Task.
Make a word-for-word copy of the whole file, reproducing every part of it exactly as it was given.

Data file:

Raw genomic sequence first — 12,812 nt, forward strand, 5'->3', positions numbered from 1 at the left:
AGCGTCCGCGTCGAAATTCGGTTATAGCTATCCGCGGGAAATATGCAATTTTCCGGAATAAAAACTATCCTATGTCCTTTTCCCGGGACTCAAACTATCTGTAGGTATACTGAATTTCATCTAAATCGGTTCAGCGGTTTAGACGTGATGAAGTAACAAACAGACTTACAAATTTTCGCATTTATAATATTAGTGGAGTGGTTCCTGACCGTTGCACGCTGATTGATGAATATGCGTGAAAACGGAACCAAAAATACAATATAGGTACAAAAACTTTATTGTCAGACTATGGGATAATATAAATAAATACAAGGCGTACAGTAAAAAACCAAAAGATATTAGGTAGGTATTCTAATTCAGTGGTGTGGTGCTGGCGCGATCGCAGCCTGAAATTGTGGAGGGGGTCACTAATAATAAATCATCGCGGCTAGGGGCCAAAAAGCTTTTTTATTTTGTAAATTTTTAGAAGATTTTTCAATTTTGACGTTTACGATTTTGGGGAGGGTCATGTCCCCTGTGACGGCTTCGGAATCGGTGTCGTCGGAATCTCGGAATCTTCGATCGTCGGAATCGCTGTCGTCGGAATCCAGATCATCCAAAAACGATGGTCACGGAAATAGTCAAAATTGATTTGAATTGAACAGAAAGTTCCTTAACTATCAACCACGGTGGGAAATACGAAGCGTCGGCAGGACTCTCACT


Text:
Raw genomic sequence first — 12,812 nt, forward strand, 5'->3', positions numbered from 1 at the left:
AGCGTCCGCGTCGAAATTCGGTTATAGCTATCCGCGGGAAATATGCAATTTTCCGGAATAAAAACTATCCTATGTCCTTTTCCCGGGACTCAAACTATCTGTAGGTATACTGAATTTCATCTAAATCGGTTCAGCGGTTTAGACGTGATGAAGTAACAAACAGACTTACAAATTTTCGCATTTATAATATTAGTGGAGTGGTTCCTGACCGTTGCACGCTGATTGATGAATATGCGTGAAAACGGAACCAAAAATACAATATAGGTACAAAAACTTTATTGTCAGACTATGGGATAATATAAATAAATACAAGGCGTACAGTAAAAAACCAAAAGATATTAGGTAGGTATTCTAATTCAGTGGTGTGGTGCTGGCGCGATCGCAGCCTGAAATTGTGGAGGGGGTCACTAATAATAAATCATCGCGGCTAGGGGCCAAAAAGCTTTTTTATTTTGTAAATTTTTAGAAGATTTTTCAATTTTGACGTTTACGATTTTGGGGAGGGTCATGTCCCCTGTGACGGCTTCGGAATCGGTGTCGTCGGAATCTCGGAATCTTCGATCGTCGGAATCGCTGTCGTCGGAATCCAGATCATCCAAAAACGATGGTCACGGAAATAGTCAAAATTGATTTGAATTGAACAGAAAGTTCCTTAACTATCAACCACGGTGGGAAATACGAAGCGTCGGCAGGACTCTCACT